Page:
When Donna Squires gave birth to daughter Clare two days into 1989, she was told her premature baby – born 17 weeks into her pregnancy – had a one per cent chance of surviving the night.
Twenty-seven years later, Donna and husband Colin joined hundreds of friends and family at Bonnyrigg Parish Church to watch Clare and new husband Colin Hamilton tie the knot.
Born on January 2, 1989 – also in breech position – a full five months before her due date, Clare weighed just over one pound and was given a one-in-100 chance of survival by doctors at the Simpsons maternity unit.
Donna was 23 when she gave birth to Clare. Now 51, she could not hide her delight at seeing her youngest marry last Saturday after such a difficult start in life.
“She was only eight inches long, her fingers were like strands of spaghetti,” she said.
“You hear people talking about ‘sugar bag babies’, Clare weighed less than half of one.
“Her skin was almost transparent, she was so fragile the nurses had to wrap her in cling film and bubble wrap to protect her.
“I didn’t see her for 22 hours after she was born as I had to have a blood transfusion but I was told it would be a miracle if she survived the night.
“To see what she has achieved after everything she’s been through is just absolutely incredible, it makes me and my husband both so grateful.”
Clare was one of the smallest babies ever recorded in Europe and suffered bronchopulmonary dysplasia at the age of 13, a common condition among premature babies which caused her to have part of her lung removed.
She was kept on a ventilator for 16 weeks after she was born and on her first birthday weighed only 14lbs.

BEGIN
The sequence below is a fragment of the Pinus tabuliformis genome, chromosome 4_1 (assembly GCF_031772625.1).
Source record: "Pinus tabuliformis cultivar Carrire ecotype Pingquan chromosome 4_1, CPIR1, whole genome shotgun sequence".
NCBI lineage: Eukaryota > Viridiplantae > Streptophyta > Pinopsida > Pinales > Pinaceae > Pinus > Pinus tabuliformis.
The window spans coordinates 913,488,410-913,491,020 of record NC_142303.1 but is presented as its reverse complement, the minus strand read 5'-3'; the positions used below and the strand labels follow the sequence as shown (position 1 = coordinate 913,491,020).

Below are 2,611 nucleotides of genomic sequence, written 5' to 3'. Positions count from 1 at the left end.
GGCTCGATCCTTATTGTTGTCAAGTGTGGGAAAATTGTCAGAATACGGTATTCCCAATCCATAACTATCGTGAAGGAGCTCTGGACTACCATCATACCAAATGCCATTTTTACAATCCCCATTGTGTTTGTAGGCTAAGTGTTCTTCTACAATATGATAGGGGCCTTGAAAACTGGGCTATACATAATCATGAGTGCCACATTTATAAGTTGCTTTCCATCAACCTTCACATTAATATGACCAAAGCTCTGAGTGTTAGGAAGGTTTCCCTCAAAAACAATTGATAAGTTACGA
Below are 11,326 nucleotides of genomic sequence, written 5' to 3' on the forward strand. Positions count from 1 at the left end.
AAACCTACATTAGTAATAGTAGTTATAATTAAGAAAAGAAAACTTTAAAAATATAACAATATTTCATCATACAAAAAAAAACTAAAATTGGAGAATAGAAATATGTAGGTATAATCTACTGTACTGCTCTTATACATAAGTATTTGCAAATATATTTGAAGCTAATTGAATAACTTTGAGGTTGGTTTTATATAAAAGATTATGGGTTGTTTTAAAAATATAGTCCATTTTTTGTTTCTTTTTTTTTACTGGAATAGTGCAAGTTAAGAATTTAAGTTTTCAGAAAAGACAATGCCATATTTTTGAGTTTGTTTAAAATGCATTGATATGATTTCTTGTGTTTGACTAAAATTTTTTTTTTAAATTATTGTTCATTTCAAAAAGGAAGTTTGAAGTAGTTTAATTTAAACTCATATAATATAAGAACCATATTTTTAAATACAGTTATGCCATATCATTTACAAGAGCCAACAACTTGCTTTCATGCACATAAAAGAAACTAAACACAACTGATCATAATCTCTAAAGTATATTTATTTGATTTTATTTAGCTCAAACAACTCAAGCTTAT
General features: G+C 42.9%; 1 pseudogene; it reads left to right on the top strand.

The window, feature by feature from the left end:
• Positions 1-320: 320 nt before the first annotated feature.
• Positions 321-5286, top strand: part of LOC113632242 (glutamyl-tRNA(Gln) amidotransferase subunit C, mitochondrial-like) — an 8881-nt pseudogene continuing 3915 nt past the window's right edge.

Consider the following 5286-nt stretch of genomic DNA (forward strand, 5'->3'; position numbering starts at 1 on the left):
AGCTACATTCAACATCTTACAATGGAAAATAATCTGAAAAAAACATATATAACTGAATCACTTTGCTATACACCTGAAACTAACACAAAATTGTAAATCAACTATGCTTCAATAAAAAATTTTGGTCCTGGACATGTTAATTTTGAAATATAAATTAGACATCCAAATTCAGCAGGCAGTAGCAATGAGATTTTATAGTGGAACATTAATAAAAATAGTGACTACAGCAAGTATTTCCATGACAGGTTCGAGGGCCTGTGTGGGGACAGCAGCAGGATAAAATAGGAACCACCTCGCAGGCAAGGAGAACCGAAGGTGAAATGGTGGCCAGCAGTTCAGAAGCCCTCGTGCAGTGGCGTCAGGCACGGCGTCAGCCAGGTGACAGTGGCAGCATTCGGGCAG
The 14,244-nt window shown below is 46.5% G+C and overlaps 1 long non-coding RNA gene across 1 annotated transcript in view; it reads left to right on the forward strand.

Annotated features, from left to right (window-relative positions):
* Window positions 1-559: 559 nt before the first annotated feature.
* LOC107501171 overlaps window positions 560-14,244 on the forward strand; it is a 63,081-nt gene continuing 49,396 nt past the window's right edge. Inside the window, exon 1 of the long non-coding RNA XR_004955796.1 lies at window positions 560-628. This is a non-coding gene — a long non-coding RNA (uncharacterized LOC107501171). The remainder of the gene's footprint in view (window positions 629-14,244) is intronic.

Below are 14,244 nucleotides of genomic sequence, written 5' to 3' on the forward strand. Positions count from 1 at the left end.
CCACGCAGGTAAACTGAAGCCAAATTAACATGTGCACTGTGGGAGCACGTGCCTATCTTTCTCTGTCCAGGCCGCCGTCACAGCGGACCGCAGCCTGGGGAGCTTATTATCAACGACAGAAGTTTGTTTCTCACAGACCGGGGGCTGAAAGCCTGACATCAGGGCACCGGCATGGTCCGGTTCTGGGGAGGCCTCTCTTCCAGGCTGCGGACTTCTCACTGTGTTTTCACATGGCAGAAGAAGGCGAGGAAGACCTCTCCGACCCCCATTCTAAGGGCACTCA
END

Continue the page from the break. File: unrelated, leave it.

But despite suffering lasting complications with asthma, she has not allowed it to slow her down, this year achieving her Masters degree in psychotherapy in addition to marrying engineer Colin, 40.
“Obviously I don’t remember anything about it but I remember being told about how lucky I was to be here and I’ve always appreciated that,” Clare said.
“It’s not something we talk about every day but on big occasions, like my wedding and my graduation, it always comes up.
“Colin’s family have always been hugely supportive, I think they were a little surprised when I told them.
“My mum always tells me how proud she is of my accomplishments – it means so much to me.”
The couple now live in Dunblane and have already jetted off for a honeymoon on the shores of Lake Garda.
Donna described herself as “proud” of her daughter’s achievements and paid tribute to the doctors and nurses at Simpsons who saved Clare’s life.
“In Colin’s speech, he said there were not two prouder parents in Scotland – that really said it all,” she said.
“To see what Clare has achieved after everything she has been through is just absolutely incredible, it just makes us both so grateful to the medical staff at Simpsons who helped her.
“None of this would have been possible without their tireless dedication.”